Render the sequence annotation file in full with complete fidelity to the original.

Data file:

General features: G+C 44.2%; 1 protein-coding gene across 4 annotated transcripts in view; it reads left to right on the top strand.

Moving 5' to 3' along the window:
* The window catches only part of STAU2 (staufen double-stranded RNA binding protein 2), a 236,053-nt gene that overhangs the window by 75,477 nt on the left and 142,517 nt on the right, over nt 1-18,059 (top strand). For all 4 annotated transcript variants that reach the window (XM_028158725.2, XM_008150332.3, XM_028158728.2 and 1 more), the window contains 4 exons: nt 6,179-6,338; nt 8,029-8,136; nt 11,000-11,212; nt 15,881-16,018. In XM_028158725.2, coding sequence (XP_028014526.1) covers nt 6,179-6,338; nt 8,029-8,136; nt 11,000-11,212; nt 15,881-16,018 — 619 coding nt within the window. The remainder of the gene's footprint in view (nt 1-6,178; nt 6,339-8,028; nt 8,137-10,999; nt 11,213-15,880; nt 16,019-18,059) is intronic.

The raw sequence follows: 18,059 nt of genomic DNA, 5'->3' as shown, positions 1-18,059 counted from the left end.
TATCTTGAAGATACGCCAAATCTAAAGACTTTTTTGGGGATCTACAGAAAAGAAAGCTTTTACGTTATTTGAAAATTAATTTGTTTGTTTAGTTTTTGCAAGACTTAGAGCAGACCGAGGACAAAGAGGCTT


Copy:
General features: G+C 44.2%; 1 protein-coding gene across 4 annotated transcripts in view; it reads left to right on the top strand.

Moving 5' to 3' along the window:
* The window catches only part of STAU2 (staufen double-stranded RNA binding protein 2), a 236,053-nt gene that overhangs the window by 75,477 nt on the left and 142,517 nt on the right, over nt 1-18,059 (top strand). For all 4 annotated transcript variants that reach the window (XM_028158725.2, XM_008150332.3, XM_028158728.2 and 1 more), the window contains 4 exons: nt 6,179-6,338; nt 8,029-8,136; nt 11,000-11,212; nt 15,881-16,018. In XM_028158725.2, coding sequence (XP_028014526.1) covers nt 6,179-6,338; nt 8,029-8,136; nt 11,000-11,212; nt 15,881-16,018 — 619 coding nt within the window. The remainder of the gene's footprint in view (nt 1-6,178; nt 6,339-8,028; nt 8,137-10,999; nt 11,213-15,880; nt 16,019-18,059) is intronic.

The raw sequence follows: 18,059 nt of genomic DNA, 5'->3' as shown, positions 1-18,059 counted from the left end.
TATCTTGAAGATACGCCAAATCTAAAGACTTTTTTGGGGATCTACAGAAAAGAAAGCTTTTACGTTATTTGAAAATTAATTTGTTTGTTTAGTTTTTGCAAGACTTAGAGCAGACCGAGGACAAAGAGGCTT